Ramaphosa to become acting South Africa president after Zuma exit

The political wrangling of recent weeks plunged South Africa - the continent's most developed economy - into confusion over who was running the country, with last Thursday's annual State of the Nation address cancelled at the last-minute.

Mr Ramaphosa told parliament that corruption and state capture were "on our radar screen".

Deputy president Cyril Ramaphosa, former chairman of African biggest telecoms operator MTN Group, is expected to replace Zuma as president on Thursday.

"The big news is that Zuma has now resigned and that has created a lot of euphoria".

Ramaphosa, the only candidate, was approved without a vote by the parliament in Cape Town, chief justice Mogoeng Mogoeng told assembled lawmakers, to loud cheers.

In the end, though, his party turned against him, asking him to step down a full year and a half before the end of his second term.

Africa's most developed economy needs faster economic growth if it is to reduce high unemployment - now at 27 percent - and alleviate widespread poverty that has persisted since the end of white minority rule in 1994.

The economy slipped into recession past year for the first time since 2009 and has also declined in indices that measure corruption and the ease of doing business.

Moreover, the economy remains largely under the control of whites who held power under apartheid.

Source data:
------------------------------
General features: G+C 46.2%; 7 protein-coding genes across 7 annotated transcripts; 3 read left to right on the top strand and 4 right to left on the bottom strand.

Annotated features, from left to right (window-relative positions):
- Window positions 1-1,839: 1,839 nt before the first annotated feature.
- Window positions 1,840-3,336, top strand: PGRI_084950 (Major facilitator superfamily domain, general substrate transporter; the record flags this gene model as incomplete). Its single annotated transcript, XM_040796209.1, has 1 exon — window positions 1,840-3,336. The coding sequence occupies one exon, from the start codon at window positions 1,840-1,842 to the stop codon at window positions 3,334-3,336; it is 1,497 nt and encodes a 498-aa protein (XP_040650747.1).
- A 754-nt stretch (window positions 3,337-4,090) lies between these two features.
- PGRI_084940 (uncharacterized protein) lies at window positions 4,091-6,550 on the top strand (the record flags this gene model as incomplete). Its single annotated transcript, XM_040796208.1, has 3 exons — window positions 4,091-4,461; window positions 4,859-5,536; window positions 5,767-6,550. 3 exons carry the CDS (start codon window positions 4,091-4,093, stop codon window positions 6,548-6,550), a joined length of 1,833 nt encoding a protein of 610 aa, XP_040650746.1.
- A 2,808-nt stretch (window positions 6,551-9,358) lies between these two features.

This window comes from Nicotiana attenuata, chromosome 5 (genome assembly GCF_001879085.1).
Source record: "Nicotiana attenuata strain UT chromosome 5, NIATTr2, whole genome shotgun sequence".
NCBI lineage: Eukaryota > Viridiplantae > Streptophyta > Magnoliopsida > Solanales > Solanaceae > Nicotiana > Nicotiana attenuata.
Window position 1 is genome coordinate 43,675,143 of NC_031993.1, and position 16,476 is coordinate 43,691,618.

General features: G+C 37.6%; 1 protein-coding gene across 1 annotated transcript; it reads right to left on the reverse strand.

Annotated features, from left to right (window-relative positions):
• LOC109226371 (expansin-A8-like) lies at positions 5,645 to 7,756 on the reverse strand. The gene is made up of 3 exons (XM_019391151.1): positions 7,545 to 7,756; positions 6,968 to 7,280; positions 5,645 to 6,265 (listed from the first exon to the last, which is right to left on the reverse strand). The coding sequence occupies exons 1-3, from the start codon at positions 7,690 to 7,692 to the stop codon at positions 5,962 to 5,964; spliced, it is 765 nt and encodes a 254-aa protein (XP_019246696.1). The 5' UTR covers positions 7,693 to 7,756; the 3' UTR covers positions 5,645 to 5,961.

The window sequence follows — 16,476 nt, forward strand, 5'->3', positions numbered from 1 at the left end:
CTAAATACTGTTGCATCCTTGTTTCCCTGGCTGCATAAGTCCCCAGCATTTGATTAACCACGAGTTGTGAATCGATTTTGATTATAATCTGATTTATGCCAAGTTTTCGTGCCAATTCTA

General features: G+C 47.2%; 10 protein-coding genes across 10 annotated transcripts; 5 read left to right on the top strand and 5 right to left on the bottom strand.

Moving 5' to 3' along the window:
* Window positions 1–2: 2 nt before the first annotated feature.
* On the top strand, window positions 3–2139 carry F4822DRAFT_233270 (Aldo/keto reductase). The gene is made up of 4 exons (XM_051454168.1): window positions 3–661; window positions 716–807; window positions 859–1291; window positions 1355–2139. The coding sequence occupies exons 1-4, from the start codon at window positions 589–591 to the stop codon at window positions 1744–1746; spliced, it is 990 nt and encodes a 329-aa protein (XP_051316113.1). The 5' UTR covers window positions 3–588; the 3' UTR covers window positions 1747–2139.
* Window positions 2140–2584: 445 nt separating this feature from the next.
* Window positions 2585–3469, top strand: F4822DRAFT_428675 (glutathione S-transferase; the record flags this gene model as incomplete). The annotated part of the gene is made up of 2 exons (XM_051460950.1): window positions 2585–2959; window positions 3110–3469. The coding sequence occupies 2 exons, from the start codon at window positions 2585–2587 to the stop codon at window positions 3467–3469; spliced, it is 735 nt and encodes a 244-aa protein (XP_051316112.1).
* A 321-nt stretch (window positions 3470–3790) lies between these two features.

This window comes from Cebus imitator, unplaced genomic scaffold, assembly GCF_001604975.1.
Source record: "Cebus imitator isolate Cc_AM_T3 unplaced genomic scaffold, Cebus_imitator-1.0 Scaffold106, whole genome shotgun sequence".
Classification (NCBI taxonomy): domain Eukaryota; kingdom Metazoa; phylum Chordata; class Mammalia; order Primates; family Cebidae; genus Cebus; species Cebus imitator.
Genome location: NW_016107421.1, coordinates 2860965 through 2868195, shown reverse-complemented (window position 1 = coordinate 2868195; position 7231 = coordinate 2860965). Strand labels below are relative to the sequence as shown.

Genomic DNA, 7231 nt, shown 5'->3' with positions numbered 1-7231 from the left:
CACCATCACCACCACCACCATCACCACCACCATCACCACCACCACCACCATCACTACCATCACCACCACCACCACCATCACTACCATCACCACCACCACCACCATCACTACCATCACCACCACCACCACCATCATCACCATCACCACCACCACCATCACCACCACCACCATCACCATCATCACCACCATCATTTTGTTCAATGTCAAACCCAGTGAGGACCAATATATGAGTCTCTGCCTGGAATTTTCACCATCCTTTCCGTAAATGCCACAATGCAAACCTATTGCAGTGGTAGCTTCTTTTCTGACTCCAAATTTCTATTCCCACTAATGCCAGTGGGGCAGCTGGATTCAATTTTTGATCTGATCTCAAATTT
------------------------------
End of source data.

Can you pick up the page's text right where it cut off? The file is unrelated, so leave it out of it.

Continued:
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Another key issue facing the 65-year-old president is policy uncertainty in South Africa's mining industry, an important economic engine, which has been fighting in court with Zuma's mines minister, Mosebenzi Zwane, over an increase in black ownership targets. Because Zuma resigned office rather than being forced out by parliament, Ramaphosa inherits his cabinet but is free to make changes. We see it as an illegitimate move because parliament should cleanse itself of all the Constitutional Court rulings that have found it to be in violation of the constitution in that it failed to hold the executive accountable.

"Zuma built a deep system of corruption that has penetrated every part of the government and the criminal prosecution system", Democratic Alliance leader Mmusi Maimane said.

As criticism of his reign mounted, Mr Zuma maintained a cheerful public facade, often chuckling when allegations against him were repeated.

"Defiant in defeat" and "Going, Going, Gone" were some of the newspaper headlines that captured Zuma's reluctance to leave.

"South Africa's long nightmare is over", read the headline of an analysis on online news site Daily Maverick.

"We have had to recall a cadre of the movement that has served this organisation for over 60 years, it's not a small matter".

"The fact that Mr. Zuma has been allowed to hold on to the highest position in the land despite long-standing and overwhelming evidence of his unfitness for office has done huge harm to our country's worldwide reputation, to its economy and, especially, to its poorest and most vulnerable citizens", said the Southern African Catholic Bishops' Conference.

The ANC ordered Zuma to step down after the party was weakened by multiple corruption allegations around him.

  • Megan Austin